Empire and the Carson River Mills
Empire and the Carson River Mills Overview
In 1860 mills were established along the Carson River near Empire City, Nevada (which is now part of Carson City). Today, the Carson River Mills is a historic area in Carson City, Nevada.
Nevada Historical Marker Number
Empire and the Carson River Mills is Nevada Historical Marker #1.
Carson City is home to 26 Nevada State Historical Markers and the links to each are below for you to research to see if you want to add to your exploration list.
- #1 Empire and the Carson River Mills
- #25 Nevada’s Capitol
- #44 Carson City
- #70 Bliss Mansion
- #71 Methodist Church of Carson City
- #72 Nevada State Children’s Home
- #75 Federal Government Building (1888- 1970)
- #76 Eagle Valley
- #77 Dat-So-La-Lee
- #78 Orion Clemens Home
- #91 Stewart Indian School
- #134 Trans-Sierran Pioneer Flight
- #175 Stewart – Nye Residence
- #179 First Air Flight Over Nevada
- #180 The Warm Springs Hotel and Nevada State Prison
- #181 Washoe Indians
- #193 Historic Flume and Lumberyard
- #194 Gardner’s Ranch
- #196 The United States Mint Carson City, Nevada
- #213 Lakeview
- #235 Camp Nye
- #243 Corbett-Fitzsimmon Fight
- #250 State Printing Building
- #252 Rinckel Mansion
- #258 Charles W. Friend House, Observatory & Weather Station
- #259 The Governor’s Mansion
Click here to view the full list of Nevada State Historical Markers.
Erected in 1964
Empire and the Carson River Mills History
The following is from Wikipedia:
In the 1850s, Nicholas Ambrose opened up a station along the Carson River. The station was known as Dutch Nicks Station or Nicks Station. In May 1860, the town was laid out by Eugene Angel and others, who named it Empire City.
“The Mexican” was the first of the mills and was established in 1860 to process the ore from the Comstock Lode. One estimate had the total number of mills operating as 186, with names like “Brunswick,” “Merrimac,” “Santiago,” “Vivian,” and “Yellow Jacket.”
On October 23, 1863, Mark Twain wrote a hoax article called “A Bloody Massacre near Carson” (alternatively, the “Empire City Massacre Hoax”) about a man who purportedly killed his wife and nine children. The hoax article stated that the alleged perpetrator lived in the “great pine forest which lies between Empire City and Dutch Nick’s.” At the time, there was no pine forest within 15 miles of Empire City. In addition, Empire City and Dutch Nicks referred to the same location.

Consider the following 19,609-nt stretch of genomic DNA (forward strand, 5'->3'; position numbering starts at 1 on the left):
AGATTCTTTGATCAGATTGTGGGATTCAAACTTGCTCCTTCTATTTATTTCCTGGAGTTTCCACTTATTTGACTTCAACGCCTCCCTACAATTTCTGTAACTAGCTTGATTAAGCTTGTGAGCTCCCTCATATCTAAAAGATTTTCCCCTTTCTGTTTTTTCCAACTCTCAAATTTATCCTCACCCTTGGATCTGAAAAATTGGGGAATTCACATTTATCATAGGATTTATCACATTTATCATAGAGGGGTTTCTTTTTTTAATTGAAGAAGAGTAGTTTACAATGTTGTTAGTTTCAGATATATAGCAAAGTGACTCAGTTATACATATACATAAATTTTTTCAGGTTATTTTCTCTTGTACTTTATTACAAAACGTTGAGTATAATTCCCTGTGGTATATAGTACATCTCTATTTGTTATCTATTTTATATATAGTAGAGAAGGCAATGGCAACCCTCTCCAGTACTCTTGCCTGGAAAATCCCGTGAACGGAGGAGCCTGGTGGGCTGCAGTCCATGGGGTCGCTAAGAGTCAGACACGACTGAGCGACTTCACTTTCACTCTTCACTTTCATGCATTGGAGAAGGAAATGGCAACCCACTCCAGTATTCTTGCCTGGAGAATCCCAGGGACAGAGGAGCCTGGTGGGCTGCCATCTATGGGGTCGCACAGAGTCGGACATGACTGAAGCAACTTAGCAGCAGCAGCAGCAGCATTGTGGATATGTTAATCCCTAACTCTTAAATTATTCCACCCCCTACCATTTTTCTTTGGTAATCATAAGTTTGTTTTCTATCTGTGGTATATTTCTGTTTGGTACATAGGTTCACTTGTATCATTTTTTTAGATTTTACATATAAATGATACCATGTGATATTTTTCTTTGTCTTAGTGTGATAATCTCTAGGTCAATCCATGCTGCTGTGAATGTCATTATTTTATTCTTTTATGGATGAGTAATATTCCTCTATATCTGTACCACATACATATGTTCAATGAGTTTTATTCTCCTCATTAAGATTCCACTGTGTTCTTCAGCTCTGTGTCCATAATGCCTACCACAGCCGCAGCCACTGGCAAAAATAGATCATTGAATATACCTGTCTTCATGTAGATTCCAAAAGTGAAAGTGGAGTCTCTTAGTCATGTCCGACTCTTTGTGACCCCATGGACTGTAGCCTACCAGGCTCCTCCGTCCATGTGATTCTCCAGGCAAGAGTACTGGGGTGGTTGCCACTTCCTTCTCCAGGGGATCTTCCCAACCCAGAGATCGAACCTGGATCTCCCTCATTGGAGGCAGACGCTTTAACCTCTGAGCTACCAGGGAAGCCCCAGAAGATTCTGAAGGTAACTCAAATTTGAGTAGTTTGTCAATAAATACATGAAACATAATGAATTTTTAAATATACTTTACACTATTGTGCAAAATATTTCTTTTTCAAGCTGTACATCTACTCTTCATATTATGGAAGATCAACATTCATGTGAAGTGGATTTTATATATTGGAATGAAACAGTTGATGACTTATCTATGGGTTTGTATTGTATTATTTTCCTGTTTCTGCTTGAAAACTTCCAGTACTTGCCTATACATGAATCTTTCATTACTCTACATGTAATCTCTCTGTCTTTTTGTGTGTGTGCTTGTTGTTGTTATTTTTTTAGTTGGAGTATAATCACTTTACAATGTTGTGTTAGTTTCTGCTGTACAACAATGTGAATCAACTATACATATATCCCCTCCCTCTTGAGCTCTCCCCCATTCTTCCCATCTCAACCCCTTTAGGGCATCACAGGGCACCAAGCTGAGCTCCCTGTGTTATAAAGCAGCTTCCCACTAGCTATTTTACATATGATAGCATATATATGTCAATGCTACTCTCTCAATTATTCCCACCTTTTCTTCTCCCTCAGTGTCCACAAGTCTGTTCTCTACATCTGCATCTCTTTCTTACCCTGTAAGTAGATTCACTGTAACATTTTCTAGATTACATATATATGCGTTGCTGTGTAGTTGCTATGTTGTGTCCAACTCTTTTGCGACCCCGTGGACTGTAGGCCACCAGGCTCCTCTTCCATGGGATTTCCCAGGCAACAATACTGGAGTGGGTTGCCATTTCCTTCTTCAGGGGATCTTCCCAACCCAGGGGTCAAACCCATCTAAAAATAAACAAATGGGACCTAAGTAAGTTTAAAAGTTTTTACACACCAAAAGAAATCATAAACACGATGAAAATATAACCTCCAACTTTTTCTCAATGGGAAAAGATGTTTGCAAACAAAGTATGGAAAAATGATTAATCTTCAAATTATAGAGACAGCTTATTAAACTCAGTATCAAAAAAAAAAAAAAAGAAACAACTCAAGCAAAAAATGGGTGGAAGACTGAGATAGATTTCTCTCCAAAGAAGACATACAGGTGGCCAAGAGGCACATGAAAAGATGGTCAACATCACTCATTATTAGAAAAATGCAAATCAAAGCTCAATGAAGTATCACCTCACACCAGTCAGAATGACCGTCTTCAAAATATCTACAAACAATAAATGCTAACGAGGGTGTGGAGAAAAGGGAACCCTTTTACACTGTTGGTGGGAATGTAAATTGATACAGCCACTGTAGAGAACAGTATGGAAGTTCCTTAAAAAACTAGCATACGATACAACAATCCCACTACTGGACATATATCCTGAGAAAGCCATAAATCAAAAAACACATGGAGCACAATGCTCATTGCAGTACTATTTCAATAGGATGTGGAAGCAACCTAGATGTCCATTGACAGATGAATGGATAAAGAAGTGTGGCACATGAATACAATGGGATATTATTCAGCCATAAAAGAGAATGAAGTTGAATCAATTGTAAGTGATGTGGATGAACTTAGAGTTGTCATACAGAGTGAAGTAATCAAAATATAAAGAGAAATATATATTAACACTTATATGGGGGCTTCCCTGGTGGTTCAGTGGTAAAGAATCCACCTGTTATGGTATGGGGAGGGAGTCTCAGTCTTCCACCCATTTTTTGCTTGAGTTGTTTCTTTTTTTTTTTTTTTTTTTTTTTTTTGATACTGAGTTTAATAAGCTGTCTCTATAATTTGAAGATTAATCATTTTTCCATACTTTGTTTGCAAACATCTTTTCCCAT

Carson City, Nevada
How to Get to Empire and the Carson River Mills
Located east of the Carson City airport on Lincoln Highway near the intersection on Lincoln Highway and Centennial Park Drive.
Nevada Historical Marker Transcription
When the Comstock Lode was discovered in 1859, the problem of reducing the ore from the fabulously rich Virginia City mines had to be solved. Mills were built in Gold Canyon and Six Mile Canyon, in Washoe Valley, at Dayton, and on the Carson River which offered the most abundant source of water to operate the mills.
On the east shore of the river near the town of Empire the first small mill, built in 1860, was later enlarged to become the Mexican. The site of this mill lies to the southwest. Other large mills were then constructed farther downstream, spurring the growth of the town of Empire. Ore was hauled to the mills at first by wagon and later by the famous Virginia and Truckee Railroad built in 1869. Fortunes in gold and silver were produced in over 40 years of operation by the Carson River mills including the Mexican, Yellow Jacket, Brunswick, Merrimac, Vivian, and Santiago. Traces of Empire and its mills can still be seen today.
CENTENNIAL MARKER No. 1
STATE HISTORIC PRESERVATION OFFICE
Nearby Historical Markers
- State Historic Preservation Office – Empire and the Carson River Mills
- Wikipedia – Empire and the Carson River Mills
Empire and the Carson River Mills